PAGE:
All you have to hear is the “Hoo, hoo!” and you know the Pillsbury Doughboy is dancing across your television screen. The iconic Doughboy with his floppy chef’s toque and ascot has represented the Pillsbury brand since November 1965.
With ready-to-bake products like biscuits, crescent rolls, and cookies, it's quite likely that most Americans have sampled this iconic American food company’s products at least once, if not on a weekly basis. However, there is more to this company than flaky biscuits and the energetic Doughboy.
Pillsbury’s roots date back to the nineteenth century when Charles A. Pillsbury, then 27 years old, and his uncle launched the original Pillsbury Company. From there, Pillsbury grew to be one of the largest grain milling companies in the world, and then fell into receivership.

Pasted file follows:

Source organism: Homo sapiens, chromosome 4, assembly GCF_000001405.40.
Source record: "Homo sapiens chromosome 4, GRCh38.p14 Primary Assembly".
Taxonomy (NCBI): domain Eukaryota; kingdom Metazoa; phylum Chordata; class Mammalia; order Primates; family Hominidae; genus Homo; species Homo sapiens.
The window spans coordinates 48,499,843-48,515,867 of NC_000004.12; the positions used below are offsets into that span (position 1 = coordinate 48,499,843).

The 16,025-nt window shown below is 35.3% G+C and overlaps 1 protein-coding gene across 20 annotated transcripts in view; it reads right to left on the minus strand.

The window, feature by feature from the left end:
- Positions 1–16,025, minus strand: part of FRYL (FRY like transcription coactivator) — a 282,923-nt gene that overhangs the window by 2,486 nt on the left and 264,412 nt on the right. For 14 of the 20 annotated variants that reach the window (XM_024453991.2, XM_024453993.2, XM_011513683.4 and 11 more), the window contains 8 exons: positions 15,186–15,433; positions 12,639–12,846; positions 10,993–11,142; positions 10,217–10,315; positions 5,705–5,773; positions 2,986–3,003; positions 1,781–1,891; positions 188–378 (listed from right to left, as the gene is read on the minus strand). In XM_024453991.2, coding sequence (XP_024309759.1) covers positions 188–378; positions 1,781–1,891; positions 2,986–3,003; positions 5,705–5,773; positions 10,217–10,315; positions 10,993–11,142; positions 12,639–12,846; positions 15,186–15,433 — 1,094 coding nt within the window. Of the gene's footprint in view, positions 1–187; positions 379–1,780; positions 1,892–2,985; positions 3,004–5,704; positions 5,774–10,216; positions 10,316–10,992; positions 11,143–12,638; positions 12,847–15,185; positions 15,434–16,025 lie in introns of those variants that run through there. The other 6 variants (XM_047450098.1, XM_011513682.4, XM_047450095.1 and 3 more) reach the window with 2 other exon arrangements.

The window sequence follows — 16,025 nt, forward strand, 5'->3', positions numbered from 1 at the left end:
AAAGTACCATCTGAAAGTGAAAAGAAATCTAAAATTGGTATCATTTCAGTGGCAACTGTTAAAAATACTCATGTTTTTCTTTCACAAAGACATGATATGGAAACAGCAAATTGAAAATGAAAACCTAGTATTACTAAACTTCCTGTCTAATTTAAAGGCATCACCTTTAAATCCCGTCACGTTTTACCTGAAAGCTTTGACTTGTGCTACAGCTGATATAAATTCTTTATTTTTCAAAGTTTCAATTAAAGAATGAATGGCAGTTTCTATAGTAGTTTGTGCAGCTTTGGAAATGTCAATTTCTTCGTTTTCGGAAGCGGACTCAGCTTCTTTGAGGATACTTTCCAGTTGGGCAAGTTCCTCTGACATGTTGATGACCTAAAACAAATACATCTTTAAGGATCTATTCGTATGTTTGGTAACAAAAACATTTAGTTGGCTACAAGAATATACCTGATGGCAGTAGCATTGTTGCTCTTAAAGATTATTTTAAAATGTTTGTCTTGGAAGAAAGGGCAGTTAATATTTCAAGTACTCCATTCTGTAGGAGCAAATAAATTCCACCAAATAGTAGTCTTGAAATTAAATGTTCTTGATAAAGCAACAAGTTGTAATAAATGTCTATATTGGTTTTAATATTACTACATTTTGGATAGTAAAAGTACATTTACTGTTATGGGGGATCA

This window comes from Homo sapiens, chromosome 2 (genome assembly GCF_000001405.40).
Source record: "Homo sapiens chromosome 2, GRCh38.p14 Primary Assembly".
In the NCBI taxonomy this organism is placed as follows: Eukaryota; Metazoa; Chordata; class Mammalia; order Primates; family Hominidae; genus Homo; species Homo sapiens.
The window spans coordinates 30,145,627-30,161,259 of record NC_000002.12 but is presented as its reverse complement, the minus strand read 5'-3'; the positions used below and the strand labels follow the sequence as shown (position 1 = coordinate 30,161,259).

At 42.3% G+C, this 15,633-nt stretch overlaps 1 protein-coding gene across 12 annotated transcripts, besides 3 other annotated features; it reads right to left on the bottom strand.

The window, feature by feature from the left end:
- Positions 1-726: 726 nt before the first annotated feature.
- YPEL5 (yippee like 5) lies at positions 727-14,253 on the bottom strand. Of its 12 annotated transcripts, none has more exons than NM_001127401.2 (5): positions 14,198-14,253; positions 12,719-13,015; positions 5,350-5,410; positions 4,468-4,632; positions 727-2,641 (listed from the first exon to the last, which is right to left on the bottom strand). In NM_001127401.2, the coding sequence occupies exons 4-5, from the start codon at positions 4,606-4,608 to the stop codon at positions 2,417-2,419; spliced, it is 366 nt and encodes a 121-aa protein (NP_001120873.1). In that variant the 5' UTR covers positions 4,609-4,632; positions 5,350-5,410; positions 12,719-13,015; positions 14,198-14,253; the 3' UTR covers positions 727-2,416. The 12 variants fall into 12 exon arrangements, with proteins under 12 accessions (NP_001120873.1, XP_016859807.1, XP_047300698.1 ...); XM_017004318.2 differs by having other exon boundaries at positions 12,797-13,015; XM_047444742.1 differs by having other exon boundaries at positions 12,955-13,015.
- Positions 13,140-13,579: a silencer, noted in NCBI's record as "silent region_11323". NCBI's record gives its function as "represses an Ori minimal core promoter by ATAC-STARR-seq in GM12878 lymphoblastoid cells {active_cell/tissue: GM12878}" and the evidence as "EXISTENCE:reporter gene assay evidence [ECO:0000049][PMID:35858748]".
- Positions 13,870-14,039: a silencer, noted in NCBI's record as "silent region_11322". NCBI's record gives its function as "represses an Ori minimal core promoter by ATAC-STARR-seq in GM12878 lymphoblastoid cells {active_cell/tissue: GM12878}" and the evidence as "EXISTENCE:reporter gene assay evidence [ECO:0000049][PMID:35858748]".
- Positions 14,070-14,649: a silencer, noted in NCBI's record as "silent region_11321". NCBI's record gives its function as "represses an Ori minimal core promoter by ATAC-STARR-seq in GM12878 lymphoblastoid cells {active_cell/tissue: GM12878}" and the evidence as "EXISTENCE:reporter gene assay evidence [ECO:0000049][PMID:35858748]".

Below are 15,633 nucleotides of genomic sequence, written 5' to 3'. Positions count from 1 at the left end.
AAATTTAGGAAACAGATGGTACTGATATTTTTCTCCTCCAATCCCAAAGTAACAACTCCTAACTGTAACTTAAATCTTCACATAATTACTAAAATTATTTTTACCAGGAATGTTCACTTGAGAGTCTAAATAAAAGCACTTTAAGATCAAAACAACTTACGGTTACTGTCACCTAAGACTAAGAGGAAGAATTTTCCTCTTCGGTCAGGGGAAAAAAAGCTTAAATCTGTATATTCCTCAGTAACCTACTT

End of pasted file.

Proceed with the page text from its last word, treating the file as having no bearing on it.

Through its rocky rise to becoming an American icon, Pillsbury reinvented itself to fit into the modern consumer mold. Here are 11 facts that might surprise you about Pillsbury.
It Dabbled in Non-Food Products
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It Had An Empire of Products
Angela Carlos is the Cook Editor at The Daily Meal. Find her on Twitter and tweet @angelaccarlos.